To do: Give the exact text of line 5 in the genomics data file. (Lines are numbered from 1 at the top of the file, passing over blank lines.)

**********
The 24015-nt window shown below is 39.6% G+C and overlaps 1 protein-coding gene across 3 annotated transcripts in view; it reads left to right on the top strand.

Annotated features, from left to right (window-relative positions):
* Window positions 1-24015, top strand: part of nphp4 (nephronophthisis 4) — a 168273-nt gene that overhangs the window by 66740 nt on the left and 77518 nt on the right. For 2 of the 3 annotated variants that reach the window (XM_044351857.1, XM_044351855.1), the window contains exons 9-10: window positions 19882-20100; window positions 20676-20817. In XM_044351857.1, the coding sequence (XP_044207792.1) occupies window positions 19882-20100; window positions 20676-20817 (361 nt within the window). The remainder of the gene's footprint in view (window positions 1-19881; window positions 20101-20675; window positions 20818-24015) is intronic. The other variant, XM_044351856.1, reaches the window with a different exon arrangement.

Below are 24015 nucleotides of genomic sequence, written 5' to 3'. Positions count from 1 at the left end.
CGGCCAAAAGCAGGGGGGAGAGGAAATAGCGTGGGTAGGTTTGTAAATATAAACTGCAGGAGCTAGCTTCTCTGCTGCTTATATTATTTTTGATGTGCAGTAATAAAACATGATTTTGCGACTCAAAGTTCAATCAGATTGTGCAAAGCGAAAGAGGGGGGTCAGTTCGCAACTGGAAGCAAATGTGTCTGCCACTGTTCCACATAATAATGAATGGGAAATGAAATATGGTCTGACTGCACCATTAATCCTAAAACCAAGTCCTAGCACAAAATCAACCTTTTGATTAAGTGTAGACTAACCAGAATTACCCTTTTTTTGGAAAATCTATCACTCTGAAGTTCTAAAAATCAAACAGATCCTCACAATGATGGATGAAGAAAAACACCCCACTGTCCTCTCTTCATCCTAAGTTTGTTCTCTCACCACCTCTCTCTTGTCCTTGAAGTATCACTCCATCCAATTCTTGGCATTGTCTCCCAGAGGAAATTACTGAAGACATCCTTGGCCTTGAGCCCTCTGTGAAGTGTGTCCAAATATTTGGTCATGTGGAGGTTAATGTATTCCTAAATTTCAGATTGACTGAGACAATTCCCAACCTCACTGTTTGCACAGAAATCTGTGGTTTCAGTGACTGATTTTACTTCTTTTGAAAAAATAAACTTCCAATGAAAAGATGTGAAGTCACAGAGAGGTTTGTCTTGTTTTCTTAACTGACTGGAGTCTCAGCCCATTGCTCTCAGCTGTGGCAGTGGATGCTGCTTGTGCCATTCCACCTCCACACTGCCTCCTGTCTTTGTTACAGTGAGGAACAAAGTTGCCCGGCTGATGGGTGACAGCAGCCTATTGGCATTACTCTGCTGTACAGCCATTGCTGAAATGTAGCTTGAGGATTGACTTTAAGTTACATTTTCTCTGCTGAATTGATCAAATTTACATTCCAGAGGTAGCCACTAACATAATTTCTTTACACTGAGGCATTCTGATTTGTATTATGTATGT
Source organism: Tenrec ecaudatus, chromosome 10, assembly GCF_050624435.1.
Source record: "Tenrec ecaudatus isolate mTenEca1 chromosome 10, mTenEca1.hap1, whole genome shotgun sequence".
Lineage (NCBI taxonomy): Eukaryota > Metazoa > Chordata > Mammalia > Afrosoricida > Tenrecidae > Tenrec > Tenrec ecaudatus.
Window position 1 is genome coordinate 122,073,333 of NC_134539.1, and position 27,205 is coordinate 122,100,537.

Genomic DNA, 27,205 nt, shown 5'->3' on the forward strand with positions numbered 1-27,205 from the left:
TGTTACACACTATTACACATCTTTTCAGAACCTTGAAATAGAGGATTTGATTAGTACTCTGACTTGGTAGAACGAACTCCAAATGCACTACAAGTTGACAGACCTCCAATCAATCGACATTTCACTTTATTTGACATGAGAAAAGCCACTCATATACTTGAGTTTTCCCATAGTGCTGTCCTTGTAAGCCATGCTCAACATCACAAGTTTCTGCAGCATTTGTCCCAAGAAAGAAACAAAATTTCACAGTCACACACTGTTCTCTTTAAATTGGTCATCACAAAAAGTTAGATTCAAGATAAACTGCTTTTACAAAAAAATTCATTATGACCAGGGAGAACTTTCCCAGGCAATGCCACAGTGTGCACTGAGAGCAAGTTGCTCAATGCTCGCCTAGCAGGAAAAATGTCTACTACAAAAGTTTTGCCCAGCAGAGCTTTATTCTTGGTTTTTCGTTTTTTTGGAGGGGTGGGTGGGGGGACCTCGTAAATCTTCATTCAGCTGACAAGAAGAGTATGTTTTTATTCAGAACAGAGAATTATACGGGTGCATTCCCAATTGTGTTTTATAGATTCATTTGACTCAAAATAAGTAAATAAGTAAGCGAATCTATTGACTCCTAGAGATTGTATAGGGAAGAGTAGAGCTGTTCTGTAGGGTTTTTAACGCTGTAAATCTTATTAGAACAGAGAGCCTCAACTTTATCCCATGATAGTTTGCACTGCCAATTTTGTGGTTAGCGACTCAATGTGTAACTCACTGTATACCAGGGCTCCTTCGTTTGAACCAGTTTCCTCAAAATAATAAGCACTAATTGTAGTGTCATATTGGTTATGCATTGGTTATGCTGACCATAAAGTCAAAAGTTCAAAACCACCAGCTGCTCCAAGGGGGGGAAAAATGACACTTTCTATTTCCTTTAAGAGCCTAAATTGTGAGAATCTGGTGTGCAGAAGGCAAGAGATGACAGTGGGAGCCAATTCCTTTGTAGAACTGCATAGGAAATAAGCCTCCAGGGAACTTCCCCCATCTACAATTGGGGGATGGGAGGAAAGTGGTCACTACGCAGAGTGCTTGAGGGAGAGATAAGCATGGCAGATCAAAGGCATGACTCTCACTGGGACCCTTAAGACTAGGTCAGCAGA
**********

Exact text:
CGGCCAAAAGCAGGGGGGAGAGGAAATAGCGTGGGTAGGTTTGTAAATATAAACTGCAGGAGCTAGCTTCTCTGCTGCTTATATTATTTTTGATGTGCAGTAATAAAACATGATTTTGCGACTCAAAGTTCAATCAGATTGTGCAAAGCGAAAGAGGGGGGTCAGTTCGCAACTGGAAGCAAATGTGTCTGCCACTGTTCCACATAATAATGAATGGGAAATGAAATATGGTCTGACTGCACCATTAATCCTAAAACCAAGTCCTAGCACAAAATCAACCTTTTGATTAAGTGTAGACTAACCAGAATTACCCTTTTTTTGGAAAATCTATCACTCTGAAGTTCTAAAAATCAAACAGATCCTCACAATGATGGATGAAGAAAAACACCCCACTGTCCTCTCTTCATCCTAAGTTTGTTCTCTCACCACCTCTCTCTTGTCCTTGAAGTATCACTCCATCCAATTCTTGGCATTGTCTCCCAGAGGAAATTACTGAAGACATCCTTGGCCTTGAGCCCTCTGTGAAGTGTGTCCAAATATTTGGTCATGTGGAGGTTAATGTATTCCTAAATTTCAGATTGACTGAGACAATTCCCAACCTCACTGTTTGCACAGAAATCTGTGGTTTCAGTGACTGATTTTACTTCTTTTGAAAAAATAAACTTCCAATGAAAAGATGTGAAGTCACAGAGAGGTTTGTCTTGTTTTCTTAACTGACTGGAGTCTCAGCCCATTGCTCTCAGCTGTGGCAGTGGATGCTGCTTGTGCCATTCCACCTCCACACTGCCTCCTGTCTTTGTTACAGTGAGGAACAAAGTTGCCCGGCTGATGGGTGACAGCAGCCTATTGGCATTACTCTGCTGTACAGCCATTGCTGAAATGTAGCTTGAGGATTGACTTTAAGTTACATTTTCTCTGCTGAATTGATCAAATTTACATTCCAGAGGTAGCCACTAACATAATTTCTTTACACTGAGGCATTCTGATTTGTATTATGTATGT